Foreign portfolio investment drops to 65 billion naira in 3 months


By Chinwendu Obienyi

Foreign The Nigerian securities market portfolio fell to 65.08 billion naira in the second quarter (Q2) of 2022, its lowest level in recent times, amounting to 12 million dollars.

According to the Domestic and Foreign Portfolio Investment (FPI) reports for April, May and June 2022 respectively, foreign capital inflows are the value of inward direct investment by non-resident investors in the reporting economy, including reinvested earnings and intra-company loans, net of capital repatriation and loan repayments.

April 2022 saw foreign flows hold up at 15.02 billion naira, while outflows stood at 12.06 billion naira. For the months of May and June 2022, foreign inflows amounted to 25.53 billion naira and 24.53 billion naira.

Meanwhile, recorded foreign outflows in May and June 2022 stood at N19.77 billion and N17.56 billion respectively. According to the second quarter 2022 capital imports data from the National Bureau of Statistics (NBS), total capital imports into the country increased to $1.53 billion from $875 million in the same period last year. last year.

Nigeria has seen a decline in capital imports since 2020 following the unwinding of the apex bank’s open market operations policy which offered higher interest rates in exchange for foreign investors’ dollars.

Capital inflows have also worsened following the global COVID-19 related lockdowns which triggered large capital outflows out of emerging markets. But while other sectors have improved, albeit gradually, foreign portfolio investment in equities has deteriorated as investors steer clear of the Nigerian stock market.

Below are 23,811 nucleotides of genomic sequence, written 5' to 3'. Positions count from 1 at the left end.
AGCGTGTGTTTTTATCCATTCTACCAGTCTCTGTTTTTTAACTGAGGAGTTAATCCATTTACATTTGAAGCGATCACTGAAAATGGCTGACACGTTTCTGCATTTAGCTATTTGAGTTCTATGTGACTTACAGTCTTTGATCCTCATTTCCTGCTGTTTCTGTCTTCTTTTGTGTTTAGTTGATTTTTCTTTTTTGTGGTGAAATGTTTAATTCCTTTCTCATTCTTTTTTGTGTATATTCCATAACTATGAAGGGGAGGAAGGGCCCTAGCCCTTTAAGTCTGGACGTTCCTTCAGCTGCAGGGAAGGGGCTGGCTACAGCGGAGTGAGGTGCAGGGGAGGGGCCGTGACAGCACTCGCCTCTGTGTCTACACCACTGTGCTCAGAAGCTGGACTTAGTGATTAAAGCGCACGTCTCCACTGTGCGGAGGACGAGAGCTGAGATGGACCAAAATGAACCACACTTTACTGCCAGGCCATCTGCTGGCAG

In the first quarter of 2022, foreign admissions fell to $31.8 million from $206 million in all of 2021.

Commenting on the development, Nairametrics analysts recalled that total REIT inflows into the country since 2020 stood at over $1 billion, compared to $1.9 billion recorded in the third quarter of 2017 alone.

“The apathy of foreign investors for Nigerian stocks confirms that trading on the country’s stock market is largely domestic. In the past, foreign investors have driven investment inflows into the country, with their money directly correlated to the rise or fall of the All-Share Index (ASI). However, equities have performed relatively well over the past three years and domestic investors have dominated stock trading on the exchange.


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